Mt. Shasta: from city to summit ... on foot

Contributed by Jack Moore
Mount Shasta Herald

In the late 1800s, local tavern owner and outdoor guide Justin Sisson built a trail from town to timberline on Mt. Shasta for climbers aspiring to reach the summit.

Known as the Sisson Southern Trail, it was used by nearly all climbers – including John Muir – until the early 1950s when Everitt Memorial Highway was completed to the timberline on the mountain.

The route usually required several days and horse support to make the round trip and was considered a notable undertaking.

Nowadays, thousands of climbers drive up the highway to start their ascent, notably reducing the time and distance required, but still consider it the trip of a lifetime.

Last week, three intrepid ski mountaineers from Bend, Ore. stepped back in time to retrace Sisson’s historic route to reach the summit and return, all on foot.

Alli Miles, Matt Palilla and Thomas Morgan starting at 4:30 a.m. near the Mount Shasta National Guard Armory (elevation approx. 3,500 feet). They donned packs to walk past the high school on Everitt Memorial Highway to the Gateway Trailhead, where they turned on to the Sisson Southern route. Following this, they hiked up Cascade Gulch via McBride Springs and Sand Flat to Horse Camp (elevation 8,000 feet), where snow lay on the ground

Here they strapped on skis with climbing skins and ascended to Lake Helen (elevation 10, 400 feet). Steep slopes of frozen snow required switching skis for crampons to safely ascend from there to the summit at 14,179 feet, which they successfully reached nine hours after setting off from town.

At the summit, they enjoyed a well-earned rest and scenic views from the summit for 45 minutes before making a memorable 6,000’ ski descent to Horse Camp. There, donning running shoes, they completed their hike back to town.

All in all, they logged 23 miles and climbed more than 10,500 vertical feet (two vertical miles) in 13 hours, a considerable accomplishment by any climber’s standards.

The idea of replicating this historic city-to-summit route on foot caught the fancy of Miles, who participated in a ski ascension race at the Mt. Shasta Ski Park last January. She is a backcountry skier and runner who serves as board member and snow observer for the Central Oregon Avalanche Center, as well as teaching avalanche courses for Oregon Ski Guides. Miles did some online research and discovered the Sisson Southern route offered the most direct line from town to the summit.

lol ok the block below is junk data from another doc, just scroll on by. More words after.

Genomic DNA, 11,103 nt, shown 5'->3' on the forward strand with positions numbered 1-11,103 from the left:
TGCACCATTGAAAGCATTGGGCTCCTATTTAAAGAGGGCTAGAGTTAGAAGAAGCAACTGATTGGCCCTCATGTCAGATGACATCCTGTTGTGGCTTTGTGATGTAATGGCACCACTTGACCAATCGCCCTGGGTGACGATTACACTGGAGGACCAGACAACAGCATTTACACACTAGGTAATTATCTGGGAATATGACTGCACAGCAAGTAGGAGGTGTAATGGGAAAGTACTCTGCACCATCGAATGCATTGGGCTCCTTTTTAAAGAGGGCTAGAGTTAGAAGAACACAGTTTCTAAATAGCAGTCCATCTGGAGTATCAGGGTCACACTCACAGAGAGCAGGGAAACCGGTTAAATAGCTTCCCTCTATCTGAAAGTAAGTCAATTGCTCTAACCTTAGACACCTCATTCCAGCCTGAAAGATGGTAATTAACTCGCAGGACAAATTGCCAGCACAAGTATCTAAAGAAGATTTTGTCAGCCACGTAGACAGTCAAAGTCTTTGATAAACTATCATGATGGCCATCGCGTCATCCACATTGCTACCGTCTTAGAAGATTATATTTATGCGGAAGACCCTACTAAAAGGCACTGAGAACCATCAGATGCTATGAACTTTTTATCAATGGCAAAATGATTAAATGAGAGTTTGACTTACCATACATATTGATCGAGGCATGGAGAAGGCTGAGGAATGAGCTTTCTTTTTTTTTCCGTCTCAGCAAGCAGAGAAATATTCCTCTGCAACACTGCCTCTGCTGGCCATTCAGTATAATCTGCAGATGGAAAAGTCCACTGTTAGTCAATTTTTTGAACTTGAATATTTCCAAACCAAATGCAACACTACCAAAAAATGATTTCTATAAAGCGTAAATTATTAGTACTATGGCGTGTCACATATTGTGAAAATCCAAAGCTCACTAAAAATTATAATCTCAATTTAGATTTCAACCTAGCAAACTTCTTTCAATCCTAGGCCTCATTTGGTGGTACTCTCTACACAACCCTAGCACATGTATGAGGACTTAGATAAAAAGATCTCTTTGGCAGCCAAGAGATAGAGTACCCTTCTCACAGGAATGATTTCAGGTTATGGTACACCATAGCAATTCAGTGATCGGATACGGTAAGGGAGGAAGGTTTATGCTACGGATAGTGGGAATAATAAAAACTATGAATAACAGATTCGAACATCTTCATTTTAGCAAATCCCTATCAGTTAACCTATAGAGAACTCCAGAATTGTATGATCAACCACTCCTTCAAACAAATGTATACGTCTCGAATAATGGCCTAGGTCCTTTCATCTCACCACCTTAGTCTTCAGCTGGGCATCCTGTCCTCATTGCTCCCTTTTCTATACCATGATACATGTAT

Keeping tabs on Mt. Shasta weather and snow conditions, she determined that this was the ideal time to make the climb. Miles quickly contacted two fellow ski mountaineers and runners, Matt Palilla and Thomas Morgan, giving them merely 24-hours notice, but knowing that it was an opportunity they’d find just too good to pass up.

Miles was right – the three drove to Mount Shasta just a day later to tackle the mountain.

This challenging route represents one of the greatest vertical gains (roughly 10,500 feet) over the shortest distance (11.5 miles each way) anywhere in the continental United States, exceeded only by a route on Mt. Rainier in Washington State.

Miles, Palilla and Morgan averaged nearly 1,000 feet of vertical gain every mile, the equivalent of a 19% grade –something even an off-road vehicle would find taxing over time – although the gradient was significantly steeper on the upper slopes.

They also climbed nearly 1,200 feet per hour, about double the pace of most Mt. Shasta climbers who start their ascent 4,000 feet higher and more than seven miles closer to the summit.

Awesome and incredible are two words often overused these days, but this accomplishment deserves such accolades for the tally of blistering miles, huge elevation gain and blazing time they posted in this remarkable city-to-summit achievement.